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After purchasing a new dog one of the first things you should do is make sure it has proper identification, and ensure it is licensed if required by your municipality. As loyal as it is, your dog may one day find itself lost or injured and unable to return home on its own. As intelligent as your dog is, it will not be able to provide necessary information to an Animal Control Officer for it to be returned to you. Without proper identification, it may be lost forever.
A visit to your local animal shelter where many lost and abandoned pets are housed will give you an idea of how important it is to give your dog some form of ID. Unfortunately, many animals in shelters must be euthanized because they do not have identification, their owners cannot be found and shelters cannot take care of them forever.
Municipalities across Canada have increasingly recognized the importance of pet identification by creating bylaws that require registration of all dogs. Licensing is not only an important piece of identification, but the funds generated by licensing programs help support animal control programs and help keep your community safe for you and your pet. As an added incentive, many municipalities offer a rebate on licensing for pets that are microchipped and spayed or neutered.
CFHS strongly encourages all pet owners to identify their dogs in at least one of the following ways:
Tags: This is the simplest method of identifying your dog or cat. It requires having a tag made with the dog’s name and contact information including your name, address and phone number and making sure it is attached to the dog’s collar. Your dog should also wear his rabies tag, which has your veterinarian’s phone number. Although your dog will be easily identified this way, the tag can easily be lost or stolen.
Microchipping: This form of identification is increasing in popularity among dog and cat owners and is advocated by the CFHS as the best permanent method. Microchipping can be done by your vet, or at special clinics run by your animal shelter or municipality.
Microchipping involves inserting a small “chip” under the skin of your dog’s back with the use of a hypodermic needle. A microchip is a transmitter the size of a grain of rice. The procedure is relatively painless – similar to the experience your dog will have being vaccinated – and does not require an anesthetic. It usually costs less than $60 Canadian. Most humane societies, SPCAs and veterinarians will have a scanner that can read the information in the chip, which will tell them how to contact you.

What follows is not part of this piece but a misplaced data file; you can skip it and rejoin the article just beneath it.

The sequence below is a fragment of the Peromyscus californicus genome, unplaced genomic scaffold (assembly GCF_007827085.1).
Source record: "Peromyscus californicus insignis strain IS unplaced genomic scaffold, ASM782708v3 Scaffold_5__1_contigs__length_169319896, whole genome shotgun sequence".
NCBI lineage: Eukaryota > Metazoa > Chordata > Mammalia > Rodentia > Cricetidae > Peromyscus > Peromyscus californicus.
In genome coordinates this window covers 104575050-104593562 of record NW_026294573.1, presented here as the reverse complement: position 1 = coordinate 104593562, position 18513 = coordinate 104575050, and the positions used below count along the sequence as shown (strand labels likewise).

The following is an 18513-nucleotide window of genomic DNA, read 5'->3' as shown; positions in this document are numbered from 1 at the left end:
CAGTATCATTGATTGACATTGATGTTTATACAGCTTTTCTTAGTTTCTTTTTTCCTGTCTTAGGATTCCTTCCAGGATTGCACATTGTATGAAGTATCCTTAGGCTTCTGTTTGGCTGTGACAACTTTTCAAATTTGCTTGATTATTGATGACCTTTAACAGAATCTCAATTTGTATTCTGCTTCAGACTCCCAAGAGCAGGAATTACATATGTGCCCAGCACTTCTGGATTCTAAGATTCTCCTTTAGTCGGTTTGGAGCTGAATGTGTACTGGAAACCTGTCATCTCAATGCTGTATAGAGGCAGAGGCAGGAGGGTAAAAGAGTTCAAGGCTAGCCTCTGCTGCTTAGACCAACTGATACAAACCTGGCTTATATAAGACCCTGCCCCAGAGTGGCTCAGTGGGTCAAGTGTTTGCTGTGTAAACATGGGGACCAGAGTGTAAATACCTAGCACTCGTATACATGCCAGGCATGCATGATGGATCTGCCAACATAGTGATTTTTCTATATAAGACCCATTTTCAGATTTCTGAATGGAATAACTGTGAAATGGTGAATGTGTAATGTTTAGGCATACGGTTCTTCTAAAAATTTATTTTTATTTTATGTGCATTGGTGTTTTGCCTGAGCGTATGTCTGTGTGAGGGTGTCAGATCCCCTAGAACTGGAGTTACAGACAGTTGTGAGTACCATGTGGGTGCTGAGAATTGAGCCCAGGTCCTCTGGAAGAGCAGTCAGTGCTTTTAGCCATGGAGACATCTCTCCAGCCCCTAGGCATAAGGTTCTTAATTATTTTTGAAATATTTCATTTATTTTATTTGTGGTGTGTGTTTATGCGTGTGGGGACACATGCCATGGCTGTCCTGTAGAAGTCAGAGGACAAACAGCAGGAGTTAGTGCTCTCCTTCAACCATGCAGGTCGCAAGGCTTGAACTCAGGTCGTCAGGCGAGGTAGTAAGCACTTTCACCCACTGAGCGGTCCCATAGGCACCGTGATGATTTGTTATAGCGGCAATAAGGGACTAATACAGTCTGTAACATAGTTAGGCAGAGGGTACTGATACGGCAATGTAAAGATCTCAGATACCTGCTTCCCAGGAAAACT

The only disadvantage is that the microchip is invisible and can only be identified with a scanner, but you can avoid this problem by purchasing a tag indicating that your dog has a microchip. Some chip companies provide these tags free of charge.
Canada is fortunate to have a standardized microchipping system for pets. CFHS is a founding member of the National Companion Animal Coalition, which created a national standard for microchipping in the early 1990s. This standard was revised over the last few years to better reflect new technologies. The creation of a national chip standard has helped ensure there is a more unified and effective recovery system in Canada.
Please click here to see the current list of microchip products recognized by the National Companion Animal Coalition.
Tattoos: This involves your veterinarian, or a pet tattooist recommended by your veterinarian, putting a small tattoo on your dog, usually on the inner thigh or in the ear. It is most often done by breeders when the puppies are still quite young. Although it is a good permanent ID marker, the drawback is that tattoos can fade and stretch causing them to become illegible with time. The procedure can also be painful for your dog and sometimes requires an anesthetic.
Canada now also benefits from a single, web-based animal registry that accepts all types of ID: tattoos, nose prints, visual tags, licenses, passports, microchips, text descriptions, pictures and DNA to name a few. It’s not controlled by one ID vendor like a microchip supplier or a vaccine manufacturer.
By gathering all this information in one place, PetLynx can increase the success of finding lost animals, often without animals ever having to visit a shelter. To find out more, visit http://www.petlynx.netPrint this page